The National Rifle Association filed for bankruptcy on Friday, an unexpected move that could help the gun rights organization elude charges by New York's attorney general seeking for its disbandment, Axios and others reported on Saturday.
The NRA voluntarily filed for Chapter 11 and is looking to reincorporate in Texas as a not-for-profit group, it announced on Friday. In its bankruptcy filing, the NRA said its assets and liabilities reached $500 million.
Texas Governor Greg Abbott commented on the news on Twitter: "Welcome to Texas, a state that safeguards the 2nd Amendment."
NRA is registered as a non-profit in New York since 1871. But in August last year, New York Attorney General Letitia James filed a lawsuit to dissolve the group, accusing it of reallocating money to its executives and creating questionable deals to buy out "silence" and encourage "loyalty."
In a media release, the NRA said its plan, which involves "employing the protection of the bankruptcy court," has the association "dumping New York and organizing its legal and regulatory matters in an efficient forum," HuffPost quoted the group as saying.
"This strategic plan represents a path to growth, opportunity, and progress... obviously, an important part of this plan is 'dumping New York,'" NRA chief executive officer Wayne LaPierre said in a statement. The group says it has 5 million members.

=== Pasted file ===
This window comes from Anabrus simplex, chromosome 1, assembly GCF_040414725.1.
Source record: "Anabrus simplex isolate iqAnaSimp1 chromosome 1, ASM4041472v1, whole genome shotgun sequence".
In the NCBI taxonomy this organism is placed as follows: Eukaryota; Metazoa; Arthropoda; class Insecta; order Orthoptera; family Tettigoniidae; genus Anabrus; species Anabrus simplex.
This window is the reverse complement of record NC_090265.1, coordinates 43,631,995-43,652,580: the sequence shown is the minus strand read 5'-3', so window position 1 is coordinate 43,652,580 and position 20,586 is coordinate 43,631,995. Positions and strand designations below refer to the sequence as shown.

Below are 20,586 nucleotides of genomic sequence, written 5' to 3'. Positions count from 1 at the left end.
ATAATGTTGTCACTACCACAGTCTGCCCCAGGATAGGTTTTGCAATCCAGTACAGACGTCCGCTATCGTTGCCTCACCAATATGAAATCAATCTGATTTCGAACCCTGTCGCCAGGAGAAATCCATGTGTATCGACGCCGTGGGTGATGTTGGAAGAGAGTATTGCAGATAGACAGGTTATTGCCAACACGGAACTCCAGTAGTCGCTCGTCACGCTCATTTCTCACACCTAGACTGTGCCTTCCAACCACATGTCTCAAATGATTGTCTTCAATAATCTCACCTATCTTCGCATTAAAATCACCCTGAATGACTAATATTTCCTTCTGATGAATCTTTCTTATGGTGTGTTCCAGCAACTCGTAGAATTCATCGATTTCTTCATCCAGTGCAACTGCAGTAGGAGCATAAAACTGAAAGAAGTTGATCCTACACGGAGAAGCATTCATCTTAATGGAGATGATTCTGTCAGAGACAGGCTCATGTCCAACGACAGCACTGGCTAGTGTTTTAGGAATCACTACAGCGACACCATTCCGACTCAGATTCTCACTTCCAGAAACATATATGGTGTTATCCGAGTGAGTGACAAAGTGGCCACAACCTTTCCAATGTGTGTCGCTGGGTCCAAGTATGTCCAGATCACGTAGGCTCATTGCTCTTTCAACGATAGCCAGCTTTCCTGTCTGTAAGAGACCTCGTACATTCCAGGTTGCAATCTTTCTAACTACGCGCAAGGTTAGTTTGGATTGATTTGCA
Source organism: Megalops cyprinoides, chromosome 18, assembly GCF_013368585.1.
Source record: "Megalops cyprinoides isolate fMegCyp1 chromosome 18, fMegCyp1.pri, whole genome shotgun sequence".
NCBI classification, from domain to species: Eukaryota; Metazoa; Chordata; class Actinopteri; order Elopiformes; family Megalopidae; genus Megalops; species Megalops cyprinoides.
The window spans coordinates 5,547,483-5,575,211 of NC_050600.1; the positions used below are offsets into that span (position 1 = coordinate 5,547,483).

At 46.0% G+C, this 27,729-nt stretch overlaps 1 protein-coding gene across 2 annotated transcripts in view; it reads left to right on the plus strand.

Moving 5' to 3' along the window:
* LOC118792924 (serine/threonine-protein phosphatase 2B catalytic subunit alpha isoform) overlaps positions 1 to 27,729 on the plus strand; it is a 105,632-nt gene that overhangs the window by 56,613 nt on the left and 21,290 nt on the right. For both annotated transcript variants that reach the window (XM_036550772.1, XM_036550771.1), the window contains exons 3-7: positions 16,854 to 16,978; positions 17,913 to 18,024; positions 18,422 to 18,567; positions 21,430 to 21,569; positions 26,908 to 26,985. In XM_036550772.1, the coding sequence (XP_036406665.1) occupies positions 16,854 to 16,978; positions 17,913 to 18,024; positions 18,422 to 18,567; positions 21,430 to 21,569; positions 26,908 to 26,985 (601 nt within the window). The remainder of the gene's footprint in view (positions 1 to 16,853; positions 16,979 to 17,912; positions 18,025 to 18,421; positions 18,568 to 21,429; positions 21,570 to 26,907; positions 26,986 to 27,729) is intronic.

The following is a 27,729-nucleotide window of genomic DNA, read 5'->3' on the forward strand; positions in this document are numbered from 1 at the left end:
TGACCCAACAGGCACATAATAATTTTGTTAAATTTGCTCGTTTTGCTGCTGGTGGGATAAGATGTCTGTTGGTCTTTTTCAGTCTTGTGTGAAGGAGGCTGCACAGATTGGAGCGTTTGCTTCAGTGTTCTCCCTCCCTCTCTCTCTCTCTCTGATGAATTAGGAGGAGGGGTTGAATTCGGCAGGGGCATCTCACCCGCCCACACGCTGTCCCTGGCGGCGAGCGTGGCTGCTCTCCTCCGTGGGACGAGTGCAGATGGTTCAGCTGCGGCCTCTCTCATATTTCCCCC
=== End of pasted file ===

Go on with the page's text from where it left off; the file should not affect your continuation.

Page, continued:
LaPierre said they seek protection from New York officials who he claims illegally abused and "weaponized the powers" they wield against the group and its members.
In her August lawsuit, James said NRA officials diverted millions of dollars to bankroll extravagant lifestyles, including private jets and vacations, costing the group around $64 million over three years.
Chapter 11 bankruptcy protection blocks all legal proceedings with regards debt or collection, while an organization restructures its debts. In May last year, the NRA ended the employment contract of multiple workers and suspended fundraising and its national convention in the wake of the coronavirus pandemic.
The NRA has cut salaries in response to the ongoing global health crisis, and has also been losing money in legal fees as infighting among the groups officials has worsened in recent years.
NRA said it would continue to safeguard its members' constitutional rights under the 2nd Amendment, which guarantees the "right to keep and bear arms."
Meanwhile, the president of Everytown for Gun Safety, one of the biggest groups dedicated to minimizing gun violence, described the NRA's move as an attempt to "escape legal culpability," CBS News reported.